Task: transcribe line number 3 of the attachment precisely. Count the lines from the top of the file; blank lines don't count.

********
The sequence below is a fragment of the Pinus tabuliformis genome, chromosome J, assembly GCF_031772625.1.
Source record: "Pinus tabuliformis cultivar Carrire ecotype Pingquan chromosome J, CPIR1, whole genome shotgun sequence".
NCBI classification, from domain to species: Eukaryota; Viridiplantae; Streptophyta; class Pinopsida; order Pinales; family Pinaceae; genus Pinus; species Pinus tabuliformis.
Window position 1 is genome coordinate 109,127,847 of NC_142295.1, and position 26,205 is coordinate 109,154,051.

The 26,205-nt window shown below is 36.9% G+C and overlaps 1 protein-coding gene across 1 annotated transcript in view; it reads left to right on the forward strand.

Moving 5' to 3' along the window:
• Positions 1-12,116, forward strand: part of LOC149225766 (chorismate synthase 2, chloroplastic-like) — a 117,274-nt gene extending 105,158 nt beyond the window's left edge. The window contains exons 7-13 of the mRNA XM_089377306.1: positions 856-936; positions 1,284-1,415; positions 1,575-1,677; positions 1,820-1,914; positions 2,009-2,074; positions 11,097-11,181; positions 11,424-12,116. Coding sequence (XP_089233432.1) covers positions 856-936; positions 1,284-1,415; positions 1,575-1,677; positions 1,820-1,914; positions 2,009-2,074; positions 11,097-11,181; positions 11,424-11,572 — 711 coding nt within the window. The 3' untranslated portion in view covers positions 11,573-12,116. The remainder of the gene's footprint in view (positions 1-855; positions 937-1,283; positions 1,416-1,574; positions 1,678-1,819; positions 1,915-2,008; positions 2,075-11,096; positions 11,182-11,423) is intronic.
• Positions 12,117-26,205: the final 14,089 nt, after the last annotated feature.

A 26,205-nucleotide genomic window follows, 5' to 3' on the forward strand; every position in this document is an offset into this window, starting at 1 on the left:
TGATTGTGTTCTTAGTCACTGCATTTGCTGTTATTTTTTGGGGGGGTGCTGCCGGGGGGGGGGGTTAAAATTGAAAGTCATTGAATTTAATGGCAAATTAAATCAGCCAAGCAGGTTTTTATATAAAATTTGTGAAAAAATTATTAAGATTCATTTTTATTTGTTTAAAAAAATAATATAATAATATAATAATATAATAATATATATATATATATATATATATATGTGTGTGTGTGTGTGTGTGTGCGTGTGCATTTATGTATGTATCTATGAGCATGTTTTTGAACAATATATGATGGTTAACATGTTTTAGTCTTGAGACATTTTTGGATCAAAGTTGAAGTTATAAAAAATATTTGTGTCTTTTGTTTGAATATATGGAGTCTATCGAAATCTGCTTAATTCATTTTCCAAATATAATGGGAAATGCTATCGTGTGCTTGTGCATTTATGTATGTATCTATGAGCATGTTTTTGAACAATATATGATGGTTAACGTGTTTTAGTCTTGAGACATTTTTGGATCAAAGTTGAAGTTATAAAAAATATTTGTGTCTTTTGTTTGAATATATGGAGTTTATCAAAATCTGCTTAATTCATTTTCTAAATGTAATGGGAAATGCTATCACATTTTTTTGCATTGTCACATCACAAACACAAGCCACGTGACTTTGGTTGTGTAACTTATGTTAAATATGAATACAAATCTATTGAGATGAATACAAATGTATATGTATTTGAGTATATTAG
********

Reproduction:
NCBI classification, from domain to species: Eukaryota; Viridiplantae; Streptophyta; class Pinopsida; order Pinales; family Pinaceae; genus Pinus; species Pinus tabuliformis.